It was recently recommended that I take a look into the marketing of trade shows. One of the first results for trade show marketing on Google included the term “guerrilla marketing”. I was instantly curious to read a little more on the subject. I had some idea of what to expect, but the combination of the word guerrilla with any business profession seems odd.
Simply put, guerrilla marketing is an advertising or promotional strategy utilizing unconventional means to provide results at a low-cost. The association between guerrilla and marketing came about in a 1984 book by Jay Conrad Levinson, titled Guerrilla Advertising. He compared guerrilla marketing to guerrilla warfare. Where guerrilla warfare relied on quick attacks, surprising the enemy, guerrilla marketing typically uses small events that come of out nowhere to gain attention by shock and awe.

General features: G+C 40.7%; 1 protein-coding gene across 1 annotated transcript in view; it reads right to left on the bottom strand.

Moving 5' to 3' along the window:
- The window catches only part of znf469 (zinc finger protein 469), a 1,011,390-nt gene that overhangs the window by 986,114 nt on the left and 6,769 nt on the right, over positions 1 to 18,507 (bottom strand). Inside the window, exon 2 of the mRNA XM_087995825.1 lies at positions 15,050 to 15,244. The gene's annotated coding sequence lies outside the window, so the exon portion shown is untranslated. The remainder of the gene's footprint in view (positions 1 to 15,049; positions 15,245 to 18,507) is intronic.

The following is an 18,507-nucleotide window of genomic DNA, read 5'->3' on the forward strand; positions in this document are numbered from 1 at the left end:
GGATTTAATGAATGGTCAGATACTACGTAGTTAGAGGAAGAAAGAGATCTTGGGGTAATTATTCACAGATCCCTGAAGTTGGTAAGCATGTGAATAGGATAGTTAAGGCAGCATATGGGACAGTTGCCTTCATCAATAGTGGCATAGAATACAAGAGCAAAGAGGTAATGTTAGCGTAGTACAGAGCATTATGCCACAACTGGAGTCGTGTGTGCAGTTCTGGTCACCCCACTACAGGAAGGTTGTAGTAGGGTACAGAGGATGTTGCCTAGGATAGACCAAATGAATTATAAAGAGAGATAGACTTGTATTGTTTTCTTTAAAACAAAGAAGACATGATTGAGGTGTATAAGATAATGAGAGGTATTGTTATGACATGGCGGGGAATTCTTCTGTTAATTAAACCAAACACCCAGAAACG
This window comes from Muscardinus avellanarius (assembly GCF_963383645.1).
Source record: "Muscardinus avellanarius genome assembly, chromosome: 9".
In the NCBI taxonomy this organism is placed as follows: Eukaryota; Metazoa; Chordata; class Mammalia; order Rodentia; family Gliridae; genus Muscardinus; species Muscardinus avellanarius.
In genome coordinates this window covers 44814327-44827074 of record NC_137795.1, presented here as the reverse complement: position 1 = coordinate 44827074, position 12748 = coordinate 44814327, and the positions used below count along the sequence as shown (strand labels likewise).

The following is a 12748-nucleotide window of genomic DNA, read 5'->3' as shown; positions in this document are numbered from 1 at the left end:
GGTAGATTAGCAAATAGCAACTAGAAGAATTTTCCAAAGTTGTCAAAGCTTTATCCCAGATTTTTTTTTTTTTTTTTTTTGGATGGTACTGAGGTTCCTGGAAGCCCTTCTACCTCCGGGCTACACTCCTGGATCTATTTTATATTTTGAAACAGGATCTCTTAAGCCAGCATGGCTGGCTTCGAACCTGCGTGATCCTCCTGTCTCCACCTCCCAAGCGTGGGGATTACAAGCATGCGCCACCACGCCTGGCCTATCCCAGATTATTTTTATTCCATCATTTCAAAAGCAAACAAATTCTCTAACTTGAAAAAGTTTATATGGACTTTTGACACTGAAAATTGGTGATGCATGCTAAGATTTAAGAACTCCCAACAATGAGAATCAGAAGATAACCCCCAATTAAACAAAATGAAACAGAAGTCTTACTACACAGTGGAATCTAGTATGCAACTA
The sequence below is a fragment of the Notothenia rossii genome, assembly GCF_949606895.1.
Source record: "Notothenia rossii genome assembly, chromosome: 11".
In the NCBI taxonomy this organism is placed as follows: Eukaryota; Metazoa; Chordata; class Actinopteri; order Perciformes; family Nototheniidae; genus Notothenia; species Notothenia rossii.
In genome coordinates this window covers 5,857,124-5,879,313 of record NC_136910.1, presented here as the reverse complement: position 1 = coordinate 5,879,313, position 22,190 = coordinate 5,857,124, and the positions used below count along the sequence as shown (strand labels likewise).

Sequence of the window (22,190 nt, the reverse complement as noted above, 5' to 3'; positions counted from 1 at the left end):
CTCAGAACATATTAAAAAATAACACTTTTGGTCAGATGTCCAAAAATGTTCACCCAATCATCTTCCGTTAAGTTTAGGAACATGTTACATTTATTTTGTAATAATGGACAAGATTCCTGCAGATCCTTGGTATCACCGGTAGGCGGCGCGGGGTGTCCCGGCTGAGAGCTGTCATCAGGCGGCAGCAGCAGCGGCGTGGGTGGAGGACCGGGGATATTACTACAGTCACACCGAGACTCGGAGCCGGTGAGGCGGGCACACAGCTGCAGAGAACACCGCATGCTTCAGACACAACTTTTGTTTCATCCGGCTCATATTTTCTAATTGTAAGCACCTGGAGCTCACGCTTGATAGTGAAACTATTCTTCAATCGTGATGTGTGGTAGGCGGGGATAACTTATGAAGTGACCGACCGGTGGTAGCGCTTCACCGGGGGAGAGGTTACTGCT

Originally, guerrilla marketing primarily included things like graffiti, sticker bombing and posting flyers. Some of those things are still done today (modern day graffiti in the featured image). More common means of guerrilla marketing recently are flash mobs and viral campaigns. While some new types of events have upped the guerrilla marketing aspect of promotion, the classics can still be quite effective. Many of “The 80 Best Guerrilla Marketing Ideas” in an article on creativeguerrillamarketing.com capitalize on the use of fresh paint in public places. Whatever type of tactic is used, guerrilla marketing can be an amazing way to spread the word of a product or an organization.